National Media Museum

National Media Museum

Kodak Gallery

George Eastman (1854 – 1932) – the founder of the U.S. photographic industry, Kodak’s founder and inventor in the field of photography. His inventions and ideas contributed in a major contribution to the popularization and dissemination of photography: mechanical Wrap glass plates (1879 year), paper negatives ganglion (1884 year), cheap box camera Kodak film coil; nitrocellulose membrane coil (1888 year), cassettes charging the camera in daylight (1891 year), folding bellows camera Vest-pocket-coil Kodak film (1898 years), reversible membrane film 16 mm and 16 mm film camera (1923 year). Kodak cameras have given rise to different types of cameras to film coil – commonly called kodakami and manufactured by different companies

Photography was founded in the nineteenth century. Over the past time way to take pictures very much evolved. Until the end of the 90s was very common analogue photography. With the new age gave way to the mass of digital photography.

Tangibility and longevity

One of the easiest to realize the differences between analog and digital photography is their form. In the case of a digital photograph it is a record of the numbers – zeros and ones – immaterial digital form, in the case of the first – older – we have to deal with the subject, something that you can take to your hand and see with the naked eye, keep in hand a photograph – the result of our work. Tangibility of digital photography begins only after printing photos, and this is  a rarity today.

Such a comparison may seem purely philosophical, but has a direct impact on the process of shooting, even for archiving. Negative and slide  they are real and unique originals,  meanwhile digital recording allows to prepare countless backup, identical to the original, which can be stored in many places, significantly increasing the chances of survival of at least one of them. These are copies of the same, containing exactly the same data. Photography on the film does not give such opportunities – plus for the digital photograph.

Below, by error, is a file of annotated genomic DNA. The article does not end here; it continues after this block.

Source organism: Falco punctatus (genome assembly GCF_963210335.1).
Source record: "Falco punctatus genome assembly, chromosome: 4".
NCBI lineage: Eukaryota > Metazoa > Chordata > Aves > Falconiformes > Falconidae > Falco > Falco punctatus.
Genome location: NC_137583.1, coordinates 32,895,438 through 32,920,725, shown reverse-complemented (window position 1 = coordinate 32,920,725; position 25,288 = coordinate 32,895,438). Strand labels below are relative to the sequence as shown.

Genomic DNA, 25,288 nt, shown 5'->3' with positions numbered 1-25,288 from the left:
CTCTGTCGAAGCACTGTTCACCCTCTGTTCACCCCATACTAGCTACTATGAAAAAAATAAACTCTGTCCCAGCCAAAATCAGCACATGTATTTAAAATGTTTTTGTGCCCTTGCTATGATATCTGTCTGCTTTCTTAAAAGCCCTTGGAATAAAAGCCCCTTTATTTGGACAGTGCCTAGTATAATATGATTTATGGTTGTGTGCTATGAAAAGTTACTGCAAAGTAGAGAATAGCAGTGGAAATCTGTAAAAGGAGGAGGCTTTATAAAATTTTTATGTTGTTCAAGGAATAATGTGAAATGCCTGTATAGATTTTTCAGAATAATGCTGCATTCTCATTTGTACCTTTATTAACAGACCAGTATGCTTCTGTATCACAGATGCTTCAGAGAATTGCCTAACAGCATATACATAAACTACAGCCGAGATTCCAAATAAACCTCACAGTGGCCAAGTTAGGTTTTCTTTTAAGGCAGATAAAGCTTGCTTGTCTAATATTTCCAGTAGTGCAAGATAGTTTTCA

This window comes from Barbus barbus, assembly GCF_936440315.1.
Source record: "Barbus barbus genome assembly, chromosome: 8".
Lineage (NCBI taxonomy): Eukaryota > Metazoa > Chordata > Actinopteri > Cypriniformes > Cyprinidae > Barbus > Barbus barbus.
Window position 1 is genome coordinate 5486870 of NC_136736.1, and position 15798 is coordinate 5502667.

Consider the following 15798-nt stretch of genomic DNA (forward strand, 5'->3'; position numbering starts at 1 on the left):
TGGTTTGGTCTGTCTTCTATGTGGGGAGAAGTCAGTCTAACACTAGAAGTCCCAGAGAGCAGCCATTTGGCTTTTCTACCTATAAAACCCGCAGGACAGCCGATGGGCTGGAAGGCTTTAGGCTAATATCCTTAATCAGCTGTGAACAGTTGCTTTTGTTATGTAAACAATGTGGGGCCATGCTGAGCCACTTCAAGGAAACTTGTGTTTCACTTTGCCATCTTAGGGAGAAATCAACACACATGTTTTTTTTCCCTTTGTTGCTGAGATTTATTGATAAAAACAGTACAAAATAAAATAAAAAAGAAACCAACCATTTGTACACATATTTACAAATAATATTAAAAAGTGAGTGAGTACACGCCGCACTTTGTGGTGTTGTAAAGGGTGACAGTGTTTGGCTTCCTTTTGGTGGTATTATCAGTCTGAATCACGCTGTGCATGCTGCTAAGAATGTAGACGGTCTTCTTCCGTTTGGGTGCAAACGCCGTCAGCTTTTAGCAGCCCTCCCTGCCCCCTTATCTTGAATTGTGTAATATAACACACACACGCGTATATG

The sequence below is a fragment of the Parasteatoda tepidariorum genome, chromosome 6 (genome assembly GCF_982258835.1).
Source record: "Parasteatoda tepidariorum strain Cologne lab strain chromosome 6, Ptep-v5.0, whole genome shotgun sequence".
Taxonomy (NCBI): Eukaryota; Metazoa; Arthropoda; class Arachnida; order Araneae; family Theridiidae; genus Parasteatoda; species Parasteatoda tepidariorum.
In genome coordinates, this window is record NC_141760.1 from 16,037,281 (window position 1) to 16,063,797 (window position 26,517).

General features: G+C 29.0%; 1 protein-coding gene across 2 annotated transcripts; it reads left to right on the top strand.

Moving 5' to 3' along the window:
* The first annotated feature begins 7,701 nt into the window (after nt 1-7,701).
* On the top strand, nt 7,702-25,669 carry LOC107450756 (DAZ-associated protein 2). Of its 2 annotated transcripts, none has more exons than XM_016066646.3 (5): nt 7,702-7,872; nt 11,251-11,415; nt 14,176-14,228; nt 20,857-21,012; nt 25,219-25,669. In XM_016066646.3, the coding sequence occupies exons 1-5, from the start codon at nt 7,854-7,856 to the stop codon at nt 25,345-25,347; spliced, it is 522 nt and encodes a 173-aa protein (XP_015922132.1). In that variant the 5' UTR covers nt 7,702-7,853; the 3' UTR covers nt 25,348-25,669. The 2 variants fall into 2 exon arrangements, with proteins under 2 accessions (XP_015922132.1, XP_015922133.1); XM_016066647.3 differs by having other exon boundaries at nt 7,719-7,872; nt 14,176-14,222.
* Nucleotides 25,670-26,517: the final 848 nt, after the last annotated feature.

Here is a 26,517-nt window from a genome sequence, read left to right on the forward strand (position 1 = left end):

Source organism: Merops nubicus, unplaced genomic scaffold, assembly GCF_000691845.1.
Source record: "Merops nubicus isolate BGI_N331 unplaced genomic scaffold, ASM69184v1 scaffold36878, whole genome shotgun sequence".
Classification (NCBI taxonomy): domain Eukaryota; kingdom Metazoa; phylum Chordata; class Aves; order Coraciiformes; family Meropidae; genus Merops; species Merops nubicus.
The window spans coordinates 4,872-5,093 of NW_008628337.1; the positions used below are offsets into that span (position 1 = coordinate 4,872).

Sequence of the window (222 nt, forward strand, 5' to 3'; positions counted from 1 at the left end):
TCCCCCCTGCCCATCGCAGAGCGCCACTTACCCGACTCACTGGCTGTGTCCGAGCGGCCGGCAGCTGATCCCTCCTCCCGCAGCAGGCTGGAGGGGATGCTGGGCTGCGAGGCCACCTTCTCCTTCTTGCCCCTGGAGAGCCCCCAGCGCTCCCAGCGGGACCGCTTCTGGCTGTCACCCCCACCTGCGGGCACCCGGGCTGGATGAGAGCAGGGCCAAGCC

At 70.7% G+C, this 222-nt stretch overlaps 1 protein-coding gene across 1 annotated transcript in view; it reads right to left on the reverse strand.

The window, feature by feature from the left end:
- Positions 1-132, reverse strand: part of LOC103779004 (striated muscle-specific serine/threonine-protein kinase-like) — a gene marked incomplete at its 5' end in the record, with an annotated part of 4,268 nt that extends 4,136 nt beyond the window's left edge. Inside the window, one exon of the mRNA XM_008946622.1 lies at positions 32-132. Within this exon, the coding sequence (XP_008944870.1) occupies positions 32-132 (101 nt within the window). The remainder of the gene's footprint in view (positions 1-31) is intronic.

The unquestionable advantage over analog photography is a digital age, which translates into a rich variety of second-hand equipment. When it comes to digital cameras do not think anybody is looking for old models.

Film Cameras are manufactured from a hundred years and during that time have undergone several revolutions, there are many typical analog cameras, medium format, large format, digital SLRs, Polaroids, compacts. All these cameras photographed in a different way, achieving a different result. And all this, the price of intermediate digital compacts. What’s more – because we are talking about cameras that are quite old, they do not lose their value as fast as modern models (a bit like buying used and new cars). Age is associated with increased susceptibility to failures, but this is usually mechanical equipment, so the repair does not have to mean expensive replacement LCD screen or motherboard. Plus for analog.

Taking all this into consideration, I think that we should celebrate the wealth of tools and choose the one that best fits the task, our mood and the desired result of our work.

my pics from the trip :



DSC08614 DSC08612

DSC08609 DSC08607DSC08599 copy DSC08596 copy DSC08595 DSC08591 DSC08584 DSC08581 DSC08540

link to page about the history of photography

Copper Horses exhibition by Chris Harrison

Photographer shows by his photograph relationship with his father. He tells stories of his childhood, subject of his photographs are the tools of work which had treated with great respect by placing them in a central position of the frame. Also drew attention to the quotes placed under Photos they took form of dialogue between the photographer and his father. Chris imagined that his dad was a deep-sea diver who had adventures every day, in fact, his dad was a factory worker who worked hard for his family. This exhibition is a form of honoring the hard work which executable his father.

National Media Museum  –

th th-2


Leave a Reply

Fill in your details below or click an icon to log in: Logo

You are commenting using your account. Log Out /  Change )

Google+ photo

You are commenting using your Google+ account. Log Out /  Change )

Twitter picture

You are commenting using your Twitter account. Log Out /  Change )

Facebook photo

You are commenting using your Facebook account. Log Out /  Change )


Connecting to %s